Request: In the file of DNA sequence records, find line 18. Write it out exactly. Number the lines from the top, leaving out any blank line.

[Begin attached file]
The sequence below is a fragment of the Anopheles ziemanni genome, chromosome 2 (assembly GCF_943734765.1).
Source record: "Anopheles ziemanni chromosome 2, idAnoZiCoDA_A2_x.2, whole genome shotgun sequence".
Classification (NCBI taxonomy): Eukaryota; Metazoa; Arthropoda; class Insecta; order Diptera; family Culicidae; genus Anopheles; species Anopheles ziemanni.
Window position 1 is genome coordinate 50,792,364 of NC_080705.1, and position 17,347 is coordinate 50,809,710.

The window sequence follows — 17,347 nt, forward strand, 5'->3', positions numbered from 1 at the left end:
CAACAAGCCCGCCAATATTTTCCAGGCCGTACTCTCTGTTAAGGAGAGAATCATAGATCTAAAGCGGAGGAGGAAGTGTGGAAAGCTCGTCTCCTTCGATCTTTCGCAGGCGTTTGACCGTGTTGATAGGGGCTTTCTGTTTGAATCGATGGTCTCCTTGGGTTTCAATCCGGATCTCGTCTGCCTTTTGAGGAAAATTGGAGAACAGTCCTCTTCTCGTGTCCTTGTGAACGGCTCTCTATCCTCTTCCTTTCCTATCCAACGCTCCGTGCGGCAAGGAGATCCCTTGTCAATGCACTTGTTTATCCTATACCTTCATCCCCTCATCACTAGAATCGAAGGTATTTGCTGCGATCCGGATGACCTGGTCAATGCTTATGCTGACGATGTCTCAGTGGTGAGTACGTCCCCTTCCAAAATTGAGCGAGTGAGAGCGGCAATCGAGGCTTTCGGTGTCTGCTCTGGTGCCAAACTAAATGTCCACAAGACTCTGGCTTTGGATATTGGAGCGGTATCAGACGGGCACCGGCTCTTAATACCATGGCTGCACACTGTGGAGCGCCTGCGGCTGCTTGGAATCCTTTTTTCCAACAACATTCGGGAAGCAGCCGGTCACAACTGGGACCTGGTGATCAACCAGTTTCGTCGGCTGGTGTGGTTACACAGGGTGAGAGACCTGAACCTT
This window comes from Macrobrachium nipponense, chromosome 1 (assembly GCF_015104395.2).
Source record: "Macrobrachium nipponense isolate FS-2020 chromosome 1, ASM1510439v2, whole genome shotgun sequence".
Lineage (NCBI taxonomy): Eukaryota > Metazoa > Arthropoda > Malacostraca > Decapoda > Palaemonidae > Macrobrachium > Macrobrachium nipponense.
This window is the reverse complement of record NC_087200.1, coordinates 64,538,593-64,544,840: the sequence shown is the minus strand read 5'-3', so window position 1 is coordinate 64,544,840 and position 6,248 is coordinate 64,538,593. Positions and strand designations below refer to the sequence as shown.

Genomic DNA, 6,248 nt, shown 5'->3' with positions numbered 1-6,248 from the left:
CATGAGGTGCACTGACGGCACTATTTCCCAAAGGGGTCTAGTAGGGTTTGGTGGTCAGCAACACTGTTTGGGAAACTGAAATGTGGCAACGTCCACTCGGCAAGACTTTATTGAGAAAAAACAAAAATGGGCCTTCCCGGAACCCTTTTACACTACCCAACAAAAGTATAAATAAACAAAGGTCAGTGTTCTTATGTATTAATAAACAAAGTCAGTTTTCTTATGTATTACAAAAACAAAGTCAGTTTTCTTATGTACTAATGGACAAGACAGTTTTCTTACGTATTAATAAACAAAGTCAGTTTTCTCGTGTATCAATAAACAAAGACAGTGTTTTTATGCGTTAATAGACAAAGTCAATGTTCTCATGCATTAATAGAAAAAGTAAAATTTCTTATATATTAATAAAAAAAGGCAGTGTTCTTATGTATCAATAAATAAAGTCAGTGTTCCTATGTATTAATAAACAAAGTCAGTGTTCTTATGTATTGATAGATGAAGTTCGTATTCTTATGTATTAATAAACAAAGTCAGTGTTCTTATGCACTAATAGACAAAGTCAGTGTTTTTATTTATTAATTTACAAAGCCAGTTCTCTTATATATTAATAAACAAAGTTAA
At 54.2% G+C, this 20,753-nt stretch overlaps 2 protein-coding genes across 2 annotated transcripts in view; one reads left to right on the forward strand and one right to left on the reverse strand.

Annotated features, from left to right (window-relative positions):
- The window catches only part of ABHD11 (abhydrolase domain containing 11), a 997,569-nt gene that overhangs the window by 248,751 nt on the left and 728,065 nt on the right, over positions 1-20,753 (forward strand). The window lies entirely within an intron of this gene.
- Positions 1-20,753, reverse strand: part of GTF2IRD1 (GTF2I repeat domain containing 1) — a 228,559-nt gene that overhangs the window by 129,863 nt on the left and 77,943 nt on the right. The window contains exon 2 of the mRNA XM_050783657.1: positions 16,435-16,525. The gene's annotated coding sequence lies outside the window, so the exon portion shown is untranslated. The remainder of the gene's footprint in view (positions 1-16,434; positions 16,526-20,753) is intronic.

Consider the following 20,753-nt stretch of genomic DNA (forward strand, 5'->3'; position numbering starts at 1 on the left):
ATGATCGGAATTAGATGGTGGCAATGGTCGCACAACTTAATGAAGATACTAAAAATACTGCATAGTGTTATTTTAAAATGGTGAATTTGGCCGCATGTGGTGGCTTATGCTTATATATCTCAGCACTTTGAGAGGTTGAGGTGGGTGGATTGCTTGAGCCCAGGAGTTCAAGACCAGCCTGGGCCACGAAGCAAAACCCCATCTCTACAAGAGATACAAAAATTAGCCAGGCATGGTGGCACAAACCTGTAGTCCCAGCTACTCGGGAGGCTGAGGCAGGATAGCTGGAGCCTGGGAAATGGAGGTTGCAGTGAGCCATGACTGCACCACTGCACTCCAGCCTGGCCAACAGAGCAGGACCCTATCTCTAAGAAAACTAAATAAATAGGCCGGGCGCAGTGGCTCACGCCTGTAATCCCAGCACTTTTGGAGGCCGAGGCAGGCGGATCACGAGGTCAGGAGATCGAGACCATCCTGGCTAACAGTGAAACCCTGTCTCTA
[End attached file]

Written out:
ATGATCGGAATTAGATGGTGGCAATGGTCGCACAACTTAATGAAGATACTAAAAATACTGCATAGTGTTATTTTAAAATGGTGAATTTGGCCGCATGTGGTGGCTTATGCTTATATATCTCAGCACTTTGAGAGGTTGAGGTGGGTGGATTGCTTGAGCCCAGGAGTTCAAGACCAGCCTGGGCCACGAAGCAAAACCCCATCTCTACAAGAGATACAAAAATTAGCCAGGCATGGTGGCACAAACCTGTAGTCCCAGCTACTCGGGAGGCTGAGGCAGGATAGCTGGAGCCTGGGAAATGGAGGTTGCAGTGAGCCATGACTGCACCACTGCACTCCAGCCTGGCCAACAGAGCAGGACCCTATCTCTAAGAAAACTAAATAAATAGGCCGGGCGCAGTGGCTCACGCCTGTAATCCCAGCACTTTTGGAGGCCGAGGCAGGCGGATCACGAGGTCAGGAGATCGAGACCATCCTGGCTAACAGTGAAACCCTGTCTCTA